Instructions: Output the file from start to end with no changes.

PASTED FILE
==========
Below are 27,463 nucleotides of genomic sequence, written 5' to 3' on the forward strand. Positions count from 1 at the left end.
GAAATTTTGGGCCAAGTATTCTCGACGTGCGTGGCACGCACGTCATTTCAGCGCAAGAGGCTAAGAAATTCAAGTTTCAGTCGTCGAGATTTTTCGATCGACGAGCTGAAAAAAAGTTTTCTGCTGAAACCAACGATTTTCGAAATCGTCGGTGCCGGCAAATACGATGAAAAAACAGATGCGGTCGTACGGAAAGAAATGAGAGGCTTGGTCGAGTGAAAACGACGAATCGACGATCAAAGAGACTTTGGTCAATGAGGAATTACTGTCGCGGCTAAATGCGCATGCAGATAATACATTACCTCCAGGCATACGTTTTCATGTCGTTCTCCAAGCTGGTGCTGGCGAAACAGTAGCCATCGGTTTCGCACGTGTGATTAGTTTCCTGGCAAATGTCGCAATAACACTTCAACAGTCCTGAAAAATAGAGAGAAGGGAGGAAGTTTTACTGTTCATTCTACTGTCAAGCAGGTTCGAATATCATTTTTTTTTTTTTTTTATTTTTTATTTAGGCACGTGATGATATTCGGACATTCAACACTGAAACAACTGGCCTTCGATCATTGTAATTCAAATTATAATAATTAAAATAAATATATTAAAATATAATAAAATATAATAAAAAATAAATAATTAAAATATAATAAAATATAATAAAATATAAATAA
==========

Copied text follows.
Below are 27,463 nucleotides of genomic sequence, written 5' to 3' on the forward strand. Positions count from 1 at the left end.
GAAATTTTGGGCCAAGTATTCTCGACGTGCGTGGCACGCACGTCATTTCAGCGCAAGAGGCTAAGAAATTCAAGTTTCAGTCGTCGAGATTTTTCGATCGACGAGCTGAAAAAAAGTTTTCTGCTGAAACCAACGATTTTCGAAATCGTCGGTGCCGGCAAATACGATGAAAAAACAGATGCGGTCGTACGGAAAGAAATGAGAGGCTTGGTCGAGTGAAAACGACGAATCGACGATCAAAGAGACTTTGGTCAATGAGGAATTACTGTCGCGGCTAAATGCGCATGCAGATAATACATTACCTCCAGGCATACGTTTTCATGTCGTTCTCCAAGCTGGTGCTGGCGAAACAGTAGCCATCGGTTTCGCACGTGTGATTAGTTTCCTGGCAAATGTCGCAATAACACTTCAACAGTCCTGAAAAATAGAGAGAAGGGAGGAAGTTTTACTGTTCATTCTACTGTCAAGCAGGTTCGAATATCATTTTTTTTTTTTTTTTATTTTTTATTTAGGCACGTGATGATATTCGGACATTCAACACTGAAACAACTGGCCTTCGATCATTGTAATTCAAATTATAATAATTAAAATAAATATATTAAAATATAATAAAATATAATAAAAAATAAATAATTAAAATATAATAAAATATAATAAAATATAAATAA